I could go on, trust me - there are more. But I'm sure all those were done by unscrupulous researchers employed by the weight loss industry, right?

buffpuff - I understand your frustration, but understand this: In your lifetime, nothing will change. Fat people are going to be treated pretty much the way they are now. Anna Wintour is not going to break down in tears and admit that she discriminates against the chubby. The U.S. Army (and the SAS) are not going to suddenly open the gates to morbidly obese recruits. I'm not going to get a SI swimsuit issue in my mailbox dedicated to the plus-sized. If you choose to stay fat, then accept the consequences. Notice the word "choose" - if you must disagree, that's the place to do so..

fatfairy said...

Yes, it's my fault I'm fat . It's my fault that genetics and brain damage during birth left me unable to survive without psychiatric medications that cause weight gain.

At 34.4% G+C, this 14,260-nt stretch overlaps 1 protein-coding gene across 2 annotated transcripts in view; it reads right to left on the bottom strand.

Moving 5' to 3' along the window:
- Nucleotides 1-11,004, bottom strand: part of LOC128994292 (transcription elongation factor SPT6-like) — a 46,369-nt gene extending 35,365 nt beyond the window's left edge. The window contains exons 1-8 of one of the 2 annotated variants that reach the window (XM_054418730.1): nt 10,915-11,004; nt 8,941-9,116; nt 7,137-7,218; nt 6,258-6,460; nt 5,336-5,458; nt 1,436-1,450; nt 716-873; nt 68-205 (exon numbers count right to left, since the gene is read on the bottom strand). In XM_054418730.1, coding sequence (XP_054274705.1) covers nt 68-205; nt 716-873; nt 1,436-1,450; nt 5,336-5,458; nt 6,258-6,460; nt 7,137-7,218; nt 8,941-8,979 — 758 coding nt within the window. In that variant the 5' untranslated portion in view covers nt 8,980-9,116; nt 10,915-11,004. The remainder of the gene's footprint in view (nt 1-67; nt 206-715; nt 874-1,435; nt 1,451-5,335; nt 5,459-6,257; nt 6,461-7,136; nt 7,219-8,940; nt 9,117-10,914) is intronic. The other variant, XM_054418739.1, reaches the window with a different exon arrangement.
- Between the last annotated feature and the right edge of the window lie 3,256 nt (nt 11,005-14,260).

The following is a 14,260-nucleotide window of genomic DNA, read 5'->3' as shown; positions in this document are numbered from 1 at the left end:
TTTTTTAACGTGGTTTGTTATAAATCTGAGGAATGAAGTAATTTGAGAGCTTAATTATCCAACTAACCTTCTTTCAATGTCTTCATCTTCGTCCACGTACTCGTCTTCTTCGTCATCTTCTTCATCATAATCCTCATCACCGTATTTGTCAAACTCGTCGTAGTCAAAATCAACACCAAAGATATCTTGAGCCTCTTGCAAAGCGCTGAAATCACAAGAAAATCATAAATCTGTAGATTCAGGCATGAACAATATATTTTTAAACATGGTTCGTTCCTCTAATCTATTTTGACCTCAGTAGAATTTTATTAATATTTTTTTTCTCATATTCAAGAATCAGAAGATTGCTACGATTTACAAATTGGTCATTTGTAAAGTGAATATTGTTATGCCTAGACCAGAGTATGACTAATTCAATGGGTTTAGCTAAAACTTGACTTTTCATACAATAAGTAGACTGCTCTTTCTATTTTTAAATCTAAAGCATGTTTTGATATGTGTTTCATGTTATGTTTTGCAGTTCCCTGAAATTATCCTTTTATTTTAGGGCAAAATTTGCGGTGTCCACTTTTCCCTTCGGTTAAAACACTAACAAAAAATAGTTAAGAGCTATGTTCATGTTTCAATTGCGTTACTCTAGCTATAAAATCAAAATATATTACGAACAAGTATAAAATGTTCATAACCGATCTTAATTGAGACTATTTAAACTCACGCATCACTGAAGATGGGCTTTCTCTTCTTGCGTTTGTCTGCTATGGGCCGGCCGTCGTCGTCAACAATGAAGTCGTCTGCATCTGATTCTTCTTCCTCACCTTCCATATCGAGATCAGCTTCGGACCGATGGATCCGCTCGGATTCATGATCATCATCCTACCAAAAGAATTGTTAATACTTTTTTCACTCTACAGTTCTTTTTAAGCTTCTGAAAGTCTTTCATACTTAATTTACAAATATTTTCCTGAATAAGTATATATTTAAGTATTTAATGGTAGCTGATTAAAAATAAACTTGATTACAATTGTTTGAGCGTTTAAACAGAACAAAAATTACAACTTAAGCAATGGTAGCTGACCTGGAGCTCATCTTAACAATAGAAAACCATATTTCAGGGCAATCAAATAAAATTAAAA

I could have not been born disabled if I wanted to. It is also my fault that 5+ years of caring for an elderly, brain-impaired parent, which was far beyond my physical and mental ability, did extensive damage to my physical health and means I'm to sick to exersize a lot of the time.I'm so glad to give you someone to hate. Feel free to tell me I have no knowlege of my own body, am lazy, gluttonous and could wave a wand turn myself into somebody else any time I want to

Anonymous said...

fatfairy: I'm just gonna focus on two words from your autobiography - "brain damage". Enough said, GBTW..

fatfairy said...

Nice to know the fat haters also hate disabled people.

Anonymous said...

"brain damaged" fatfairy: I don't hate disabled people, I hate stupid ones.. you qualify.. GBTW..

fatfairy said...